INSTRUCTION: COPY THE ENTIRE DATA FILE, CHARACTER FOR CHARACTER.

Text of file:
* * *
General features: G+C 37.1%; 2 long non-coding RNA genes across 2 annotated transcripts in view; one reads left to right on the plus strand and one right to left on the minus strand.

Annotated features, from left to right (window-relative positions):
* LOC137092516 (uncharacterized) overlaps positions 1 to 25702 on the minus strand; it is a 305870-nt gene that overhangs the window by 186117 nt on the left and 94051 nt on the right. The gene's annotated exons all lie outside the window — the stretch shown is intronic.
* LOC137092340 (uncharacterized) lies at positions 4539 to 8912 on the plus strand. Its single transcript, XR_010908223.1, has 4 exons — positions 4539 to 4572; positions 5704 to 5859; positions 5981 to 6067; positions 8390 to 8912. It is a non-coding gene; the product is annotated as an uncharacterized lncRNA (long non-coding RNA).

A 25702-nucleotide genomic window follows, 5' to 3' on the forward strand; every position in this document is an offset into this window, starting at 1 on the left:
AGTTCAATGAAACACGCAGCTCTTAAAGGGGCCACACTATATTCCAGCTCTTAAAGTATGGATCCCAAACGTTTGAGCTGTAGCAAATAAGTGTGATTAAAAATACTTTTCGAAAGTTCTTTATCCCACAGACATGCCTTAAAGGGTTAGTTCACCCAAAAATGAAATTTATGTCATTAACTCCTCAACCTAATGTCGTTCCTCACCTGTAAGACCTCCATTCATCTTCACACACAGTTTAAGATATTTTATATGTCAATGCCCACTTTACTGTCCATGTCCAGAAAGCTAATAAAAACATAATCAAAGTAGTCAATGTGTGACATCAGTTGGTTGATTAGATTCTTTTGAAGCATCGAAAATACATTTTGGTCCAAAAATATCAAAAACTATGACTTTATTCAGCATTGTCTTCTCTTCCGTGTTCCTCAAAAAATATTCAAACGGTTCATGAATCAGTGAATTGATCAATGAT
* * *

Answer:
General features: G+C 37.1%; 2 long non-coding RNA genes across 2 annotated transcripts in view; one reads left to right on the plus strand and one right to left on the minus strand.

Annotated features, from left to right (window-relative positions):
* LOC137092516 (uncharacterized) overlaps positions 1 to 25702 on the minus strand; it is a 305870-nt gene that overhangs the window by 186117 nt on the left and 94051 nt on the right. The gene's annotated exons all lie outside the window — the stretch shown is intronic.
* LOC137092340 (uncharacterized) lies at positions 4539 to 8912 on the plus strand. Its single transcript, XR_010908223.1, has 4 exons — positions 4539 to 4572; positions 5704 to 5859; positions 5981 to 6067; positions 8390 to 8912. It is a non-coding gene; the product is annotated as an uncharacterized lncRNA (long non-coding RNA).

A 25702-nucleotide genomic window follows, 5' to 3' on the forward strand; every position in this document is an offset into this window, starting at 1 on the left:
AGTTCAATGAAACACGCAGCTCTTAAAGGGGCCACACTATATTCCAGCTCTTAAAGTATGGATCCCAAACGTTTGAGCTGTAGCAAATAAGTGTGATTAAAAATACTTTTCGAAAGTTCTTTATCCCACAGACATGCCTTAAAGGGTTAGTTCACCCAAAAATGAAATTTATGTCATTAACTCCTCAACCTAATGTCGTTCCTCACCTGTAAGACCTCCATTCATCTTCACACACAGTTTAAGATATTTTATATGTCAATGCCCACTTTACTGTCCATGTCCAGAAAGCTAATAAAAACATAATCAAAGTAGTCAATGTGTGACATCAGTTGGTTGATTAGATTCTTTTGAAGCATCGAAAATACATTTTGGTCCAAAAATATCAAAAACTATGACTTTATTCAGCATTGTCTTCTCTTCCGTGTTCCTCAAAAAATATTCAAACGGTTCATGAATCAGTGAATTGATCAATGAT